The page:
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|Title:||A system for single human supervision of multiple robots in urban search and rescue||Authors:||Wong, Choon Yue.||Keywords:||DRNTU::Engineering::Mechanical engineering::Mechatronics
|Issue Date:||2013||Abstract:||The deployment of multiple-robots in dangerous applications like urban search and rescue (USAR) requires the robots to be supervised, possibly by only one human. This gives rise to single-human multiple-robot systems (SHMRSs). Supervising robots can increase workload and limit the supervisor’s situation awareness. Robots in a group should autonomously coordinate their actions to mitigate these issues. When designing autonomous coordination, it is important to consider the limited communication and computation resources on robots. This study has adopted a holistic approach that considers the limitations in human cognition as well as in robot communication and computation to design a solution for robot deployment in a SHMRS. Gaps have been identified in the existing knowledge. The literature has suggested that computation for coordination should be centralized and performed by a single apex robot. This reduces the communication and computation overheads for subordinate robots. However, the effects of adopting a centralized organization structure for the robot group in a SHMRS are not well documented. The interaction effects between the centralized organization structure and the number of robots deployed (group size) are also unclear. In addition, there is a need to demonstrate that involving computationally simpler subordinate robots in coordination would not necessarily limit coordination sophistication. While each robot in a distributed robot group communicates with all group members, a subordinate robot in a centralized group communicates only with the apex. Researchers have thus assumed that centralized robot groups require less communication between robots during coordination. This assumption has not been verified. This study has proposed a solution based on equipping the SHMRS with an explicitly communicating, strongly centralized robot group with a co-located apex. The solution also specifies a direct communication channel between the supervisor and each robot. Such channels maintain communication between supervisor and robots even after apex incapacitation. A control solution was developed to address the knowledge gaps. The control solution was a SHMRS that also featured explicitly communicating robots but used a distributed robot group. The SHMRSs based on both solutions have been implemented in the real world. An experiment was conducted with a simulated USAR scenario. Eight participants supervised robot groups of four possible configurations based on the centralized and distributed structures as well as group sizes of two and three robots. Performance measures included the number of victims found, the number of robots incapacitated, supervisor workload, supervisor situation awareness and the volume of inter-robot communication. While the small sample size resulted in a less-than-ideal level of statistical significance, the experiment served to demonstrate the system and provided an insight regarding these performance attributes using the developed system. A proof-of-concept demonstration of the SHMRS showed the robots simultaneously deployed to search for victims while supervised by a single human. It was possible to produce coordination that was as sophisticated as that achieved with a distributed robot group despite using subordinate robots in the centralized robot group. While the supervision of a centralized robot group induced more workload due to the participants’ motivation to ensure apex-robot survival, that workload promoted their awareness of the robots’ situation. This improved awareness contributed to a reduced rate of robot incapacitation when centralized robot groups were supervised. The limitations of the proposed solution were that the added cognitive workload when supervising the centralized robot group degraded task performance. Also, supervising three instead of two robots for centralized robot groups resulted in a greater increase in supervision difficulty. Unlike robots in the distributed robot group, subordinate robots required the apex to inform them of coordination results. The centralized robot group thus required more communication when coordinating in the experiment scenario.||URI:||http://hdl.handle.net/10356/53910||Fulltext Permission:||restricted||Fulltext Availability:||With Fulltext|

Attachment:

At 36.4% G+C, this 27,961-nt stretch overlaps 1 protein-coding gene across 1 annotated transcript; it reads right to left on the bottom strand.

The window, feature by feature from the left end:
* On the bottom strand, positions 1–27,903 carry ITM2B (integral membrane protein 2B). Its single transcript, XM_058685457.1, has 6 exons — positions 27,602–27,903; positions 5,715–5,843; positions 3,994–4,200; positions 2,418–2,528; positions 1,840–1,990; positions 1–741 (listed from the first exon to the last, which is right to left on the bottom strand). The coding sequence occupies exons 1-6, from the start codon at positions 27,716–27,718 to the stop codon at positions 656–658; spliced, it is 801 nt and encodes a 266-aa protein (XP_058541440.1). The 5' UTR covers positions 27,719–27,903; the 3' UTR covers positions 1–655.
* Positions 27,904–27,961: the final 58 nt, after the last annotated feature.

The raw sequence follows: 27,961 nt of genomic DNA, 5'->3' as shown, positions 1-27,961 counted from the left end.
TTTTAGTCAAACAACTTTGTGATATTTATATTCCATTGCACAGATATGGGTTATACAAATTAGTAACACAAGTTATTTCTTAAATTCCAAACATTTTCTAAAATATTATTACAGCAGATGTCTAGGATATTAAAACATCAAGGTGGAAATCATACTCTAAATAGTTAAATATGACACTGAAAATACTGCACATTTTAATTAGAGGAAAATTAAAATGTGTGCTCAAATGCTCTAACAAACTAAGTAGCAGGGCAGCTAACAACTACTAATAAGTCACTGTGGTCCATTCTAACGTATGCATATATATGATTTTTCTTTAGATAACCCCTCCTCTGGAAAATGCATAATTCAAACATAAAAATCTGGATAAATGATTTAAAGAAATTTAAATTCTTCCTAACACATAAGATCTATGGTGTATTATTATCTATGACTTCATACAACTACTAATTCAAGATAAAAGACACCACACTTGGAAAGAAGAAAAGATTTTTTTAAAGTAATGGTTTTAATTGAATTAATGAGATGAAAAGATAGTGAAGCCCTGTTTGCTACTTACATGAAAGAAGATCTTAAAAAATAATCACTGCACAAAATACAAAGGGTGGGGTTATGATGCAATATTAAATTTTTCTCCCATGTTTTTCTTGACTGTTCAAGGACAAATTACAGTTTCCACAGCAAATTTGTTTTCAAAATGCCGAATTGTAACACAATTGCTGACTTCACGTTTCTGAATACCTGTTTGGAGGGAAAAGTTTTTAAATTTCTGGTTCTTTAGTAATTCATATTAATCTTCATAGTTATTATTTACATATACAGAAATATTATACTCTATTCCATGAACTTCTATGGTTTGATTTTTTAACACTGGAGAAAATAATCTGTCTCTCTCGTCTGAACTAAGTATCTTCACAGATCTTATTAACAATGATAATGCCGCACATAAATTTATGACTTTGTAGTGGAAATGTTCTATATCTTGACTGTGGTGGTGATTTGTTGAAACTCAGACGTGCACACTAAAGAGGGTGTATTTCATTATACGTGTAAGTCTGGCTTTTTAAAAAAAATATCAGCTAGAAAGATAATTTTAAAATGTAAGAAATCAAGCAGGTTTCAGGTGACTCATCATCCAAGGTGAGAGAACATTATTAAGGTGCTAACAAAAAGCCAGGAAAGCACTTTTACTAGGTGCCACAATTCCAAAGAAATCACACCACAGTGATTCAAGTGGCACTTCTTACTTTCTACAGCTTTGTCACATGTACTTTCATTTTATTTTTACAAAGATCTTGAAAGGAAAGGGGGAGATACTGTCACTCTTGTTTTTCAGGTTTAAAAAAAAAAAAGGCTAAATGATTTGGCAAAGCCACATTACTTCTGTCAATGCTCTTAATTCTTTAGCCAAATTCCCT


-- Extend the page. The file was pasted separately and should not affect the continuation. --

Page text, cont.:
|Appears in Collections:||MAE Theses|
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